What a great question, Josh! I love thinking about this!

  2. Jenn

    Okay, two more that were inspired by 1) Randall’s prayer at church tonight and 2) a John Piper sermon.

    Psalm 139:13-16 For You formed my inward parts; You wove me in my mother’s womb. I will give thanks to You, for I am fearfully and wonderfully made; Wonderful are Your works, and my soul knows it very well. My frame was not hidden from You, when I was made in secret, and skillfully wrought in the depths of the earth; Your eyes have seen my unformed substance; And in Your book were all written the days that were ordained for me, when as yet there was not one of them.

    Malachi 1:2-3 “I have loved you,” says the Lord. But you say, “How have You loved us?” “Was not Esau Jacob’s brother?” declares the Lord. “Yet I have loved Jacob; but I have hated Esau, and I have made his mountains a desolation and appointed his inheritance for the jackals of the wilderness.”

  3. amill82

    It’s an interesting question. I think it’s possible that Paul would have Deut. 7:6 and 26:18 in mind, given subject matter he is dealing with in Ephesians. Both of these OT passages describe God’s choosing as a people being brought into special union with God, and it’s the same thing in Ephesians, except that the Gentile inclusion is now in view (Eph. 2:13). The blessings in Deuteronomy give us the framework for understanding the ones in Ephesians 1.

    But that still doesn’t answer the question, does it? If Paul had not said that this choosing was “before the foundation of the world,” would we still gather it from the OT? At very least, I would say that there’s nothing inconsistent involved in what Paul says, in relation to the OT idea of choosing. I’d be glad to have some help if anyone thinks of some other texts speaking to this idea.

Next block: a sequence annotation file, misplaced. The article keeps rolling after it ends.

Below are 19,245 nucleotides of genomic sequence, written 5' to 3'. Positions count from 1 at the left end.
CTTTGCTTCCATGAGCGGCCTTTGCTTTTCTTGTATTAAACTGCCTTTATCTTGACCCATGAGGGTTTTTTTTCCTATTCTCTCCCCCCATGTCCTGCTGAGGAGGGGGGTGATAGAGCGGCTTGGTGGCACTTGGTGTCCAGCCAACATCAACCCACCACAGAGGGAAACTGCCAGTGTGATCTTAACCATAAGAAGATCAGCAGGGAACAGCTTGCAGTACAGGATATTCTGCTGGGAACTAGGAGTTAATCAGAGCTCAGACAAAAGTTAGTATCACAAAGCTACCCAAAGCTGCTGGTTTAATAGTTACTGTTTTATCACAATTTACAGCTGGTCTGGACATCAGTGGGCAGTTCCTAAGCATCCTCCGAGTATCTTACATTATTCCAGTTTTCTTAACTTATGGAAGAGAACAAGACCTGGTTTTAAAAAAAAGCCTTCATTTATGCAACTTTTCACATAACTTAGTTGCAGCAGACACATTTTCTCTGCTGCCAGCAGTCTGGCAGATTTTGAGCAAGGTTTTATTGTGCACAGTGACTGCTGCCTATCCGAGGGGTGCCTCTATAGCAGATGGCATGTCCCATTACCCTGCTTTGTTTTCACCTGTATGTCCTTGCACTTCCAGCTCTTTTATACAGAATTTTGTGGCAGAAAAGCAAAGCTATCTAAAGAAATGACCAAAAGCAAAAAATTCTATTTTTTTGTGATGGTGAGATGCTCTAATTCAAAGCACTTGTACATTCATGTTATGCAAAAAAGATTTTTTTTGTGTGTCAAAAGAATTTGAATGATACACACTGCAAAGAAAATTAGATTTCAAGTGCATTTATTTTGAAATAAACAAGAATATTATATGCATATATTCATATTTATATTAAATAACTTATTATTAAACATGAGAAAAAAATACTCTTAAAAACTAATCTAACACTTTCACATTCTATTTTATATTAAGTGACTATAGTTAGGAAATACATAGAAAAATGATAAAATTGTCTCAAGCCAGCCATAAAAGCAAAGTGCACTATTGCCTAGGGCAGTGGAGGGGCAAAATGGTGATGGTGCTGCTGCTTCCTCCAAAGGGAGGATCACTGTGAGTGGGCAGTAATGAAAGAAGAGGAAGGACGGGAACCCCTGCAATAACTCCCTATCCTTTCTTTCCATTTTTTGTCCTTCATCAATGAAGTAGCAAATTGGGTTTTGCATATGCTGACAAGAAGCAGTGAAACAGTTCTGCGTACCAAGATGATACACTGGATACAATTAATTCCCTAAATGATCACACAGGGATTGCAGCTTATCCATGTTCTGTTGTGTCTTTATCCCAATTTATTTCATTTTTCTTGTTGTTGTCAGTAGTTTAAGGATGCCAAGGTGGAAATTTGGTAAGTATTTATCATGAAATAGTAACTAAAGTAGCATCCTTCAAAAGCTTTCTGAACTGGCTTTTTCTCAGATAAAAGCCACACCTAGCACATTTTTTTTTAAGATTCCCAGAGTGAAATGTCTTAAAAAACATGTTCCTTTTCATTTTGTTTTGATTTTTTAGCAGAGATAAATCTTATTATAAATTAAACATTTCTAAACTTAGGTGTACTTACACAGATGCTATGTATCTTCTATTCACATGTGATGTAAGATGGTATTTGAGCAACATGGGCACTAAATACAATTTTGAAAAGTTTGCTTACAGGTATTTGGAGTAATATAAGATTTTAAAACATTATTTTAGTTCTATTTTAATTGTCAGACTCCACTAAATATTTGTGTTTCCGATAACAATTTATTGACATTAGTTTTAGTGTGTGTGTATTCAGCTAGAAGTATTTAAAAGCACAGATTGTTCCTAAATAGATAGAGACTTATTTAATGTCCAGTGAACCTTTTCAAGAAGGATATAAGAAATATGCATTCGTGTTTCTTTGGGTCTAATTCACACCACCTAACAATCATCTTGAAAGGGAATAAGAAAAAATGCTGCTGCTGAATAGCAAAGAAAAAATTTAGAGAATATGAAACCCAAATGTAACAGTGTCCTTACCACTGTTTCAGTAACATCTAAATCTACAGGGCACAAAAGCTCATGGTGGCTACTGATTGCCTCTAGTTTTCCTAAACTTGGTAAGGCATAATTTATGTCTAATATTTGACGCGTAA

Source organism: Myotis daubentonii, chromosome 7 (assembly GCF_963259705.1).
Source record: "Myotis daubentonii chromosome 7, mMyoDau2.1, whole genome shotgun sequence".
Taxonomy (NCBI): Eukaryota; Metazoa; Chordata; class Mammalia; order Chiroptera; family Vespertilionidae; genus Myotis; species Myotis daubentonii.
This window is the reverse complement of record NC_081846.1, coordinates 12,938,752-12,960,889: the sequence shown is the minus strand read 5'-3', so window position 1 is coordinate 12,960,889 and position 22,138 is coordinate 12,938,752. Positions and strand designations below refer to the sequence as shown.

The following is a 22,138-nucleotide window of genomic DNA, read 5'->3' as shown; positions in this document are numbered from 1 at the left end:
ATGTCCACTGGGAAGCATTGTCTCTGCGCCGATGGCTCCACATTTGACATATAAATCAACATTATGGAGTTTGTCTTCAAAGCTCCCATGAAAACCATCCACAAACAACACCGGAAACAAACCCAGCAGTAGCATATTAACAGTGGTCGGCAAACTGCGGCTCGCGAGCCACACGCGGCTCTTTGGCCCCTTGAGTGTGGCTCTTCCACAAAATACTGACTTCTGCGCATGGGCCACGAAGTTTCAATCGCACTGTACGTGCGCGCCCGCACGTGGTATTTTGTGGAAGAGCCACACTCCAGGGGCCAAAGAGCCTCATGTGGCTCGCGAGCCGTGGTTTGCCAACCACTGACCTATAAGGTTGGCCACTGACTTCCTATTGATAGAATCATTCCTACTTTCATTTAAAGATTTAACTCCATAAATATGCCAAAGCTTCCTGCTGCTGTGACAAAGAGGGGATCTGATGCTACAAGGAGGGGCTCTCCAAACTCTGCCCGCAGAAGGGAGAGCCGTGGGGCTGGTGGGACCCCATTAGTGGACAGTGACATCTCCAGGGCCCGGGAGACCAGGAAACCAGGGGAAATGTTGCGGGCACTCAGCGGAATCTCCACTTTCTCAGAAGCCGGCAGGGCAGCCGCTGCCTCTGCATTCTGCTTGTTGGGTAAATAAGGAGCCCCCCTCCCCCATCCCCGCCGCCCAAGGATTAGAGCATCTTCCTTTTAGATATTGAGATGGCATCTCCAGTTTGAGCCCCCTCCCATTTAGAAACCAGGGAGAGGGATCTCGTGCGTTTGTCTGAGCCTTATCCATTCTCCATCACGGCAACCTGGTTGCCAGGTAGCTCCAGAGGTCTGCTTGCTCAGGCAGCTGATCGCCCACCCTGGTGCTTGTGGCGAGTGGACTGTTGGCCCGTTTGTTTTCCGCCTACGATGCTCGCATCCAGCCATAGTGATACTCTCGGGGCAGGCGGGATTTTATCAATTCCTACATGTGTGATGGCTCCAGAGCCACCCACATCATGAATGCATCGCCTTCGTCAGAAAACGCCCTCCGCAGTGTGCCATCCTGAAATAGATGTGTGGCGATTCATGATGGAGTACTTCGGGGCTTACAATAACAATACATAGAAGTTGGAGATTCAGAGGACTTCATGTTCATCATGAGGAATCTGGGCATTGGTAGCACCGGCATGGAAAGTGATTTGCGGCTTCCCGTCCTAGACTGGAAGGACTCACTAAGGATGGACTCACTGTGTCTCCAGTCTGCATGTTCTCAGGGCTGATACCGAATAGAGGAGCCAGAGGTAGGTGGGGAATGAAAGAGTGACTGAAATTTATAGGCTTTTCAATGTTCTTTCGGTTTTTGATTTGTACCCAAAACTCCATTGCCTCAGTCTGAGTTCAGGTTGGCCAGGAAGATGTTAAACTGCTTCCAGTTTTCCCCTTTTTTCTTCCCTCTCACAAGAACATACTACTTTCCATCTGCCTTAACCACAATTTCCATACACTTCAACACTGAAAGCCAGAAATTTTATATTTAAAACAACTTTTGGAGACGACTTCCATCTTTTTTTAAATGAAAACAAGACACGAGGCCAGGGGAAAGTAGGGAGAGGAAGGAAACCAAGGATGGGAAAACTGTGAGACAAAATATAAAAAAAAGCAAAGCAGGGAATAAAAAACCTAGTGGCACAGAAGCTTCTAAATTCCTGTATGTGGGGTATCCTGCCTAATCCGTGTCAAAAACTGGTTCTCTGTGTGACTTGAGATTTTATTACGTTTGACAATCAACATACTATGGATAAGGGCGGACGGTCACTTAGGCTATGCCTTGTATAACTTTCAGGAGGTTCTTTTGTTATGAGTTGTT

4. crandallbreland

    When I read Josh’s question, the first Old Testament scripture that came to mind was Psalm 139, “For you formed my inward parts; you knitted me together in my mother’s womb. I praise you, for I am fearfully and wonderfully made. … Your eyes saw my unformed substance; in your book were written, every one of them, the days that were formed for me, when as yet there was none of them.” This text speaks of a time in eternity past when God ‘made’ David. The passage is the groundwork for the above affirmations such as “you discern my thoughts from afar.” Does Paul have this in mind in Ephesians 1. I think the general concept is in mind for sure, but I don’t think this is the specific passage. Why? As much as I want it to be, it doesn’t carry salvific undertones. Yes, an Old Testament believer, David, wrote this, but he’s not talking about salvation. So where does it come from?

    Its interesting that “chosen” is qualified by “before the foundation of the world.” Andy, I thought of the Deuteronomy passages as well, but when you look at them closely, the basis of the election is grounded in the covenants. Of course, these could be in Paul’s mind, and its likely the ‘election of Israel’ was at the forefront of his mind when he was writing Ephesian 1, just read Eph. 2:11ff.

    The greek term here is ‘eklegomai’ which means to ‘gather to oneself’ and only secondarily, to choose. Its Hebrew equivalent is ‘bahar’ which, is very very common. It is used in the Deuteronomy passages, which can give more support to Andy’s contention above.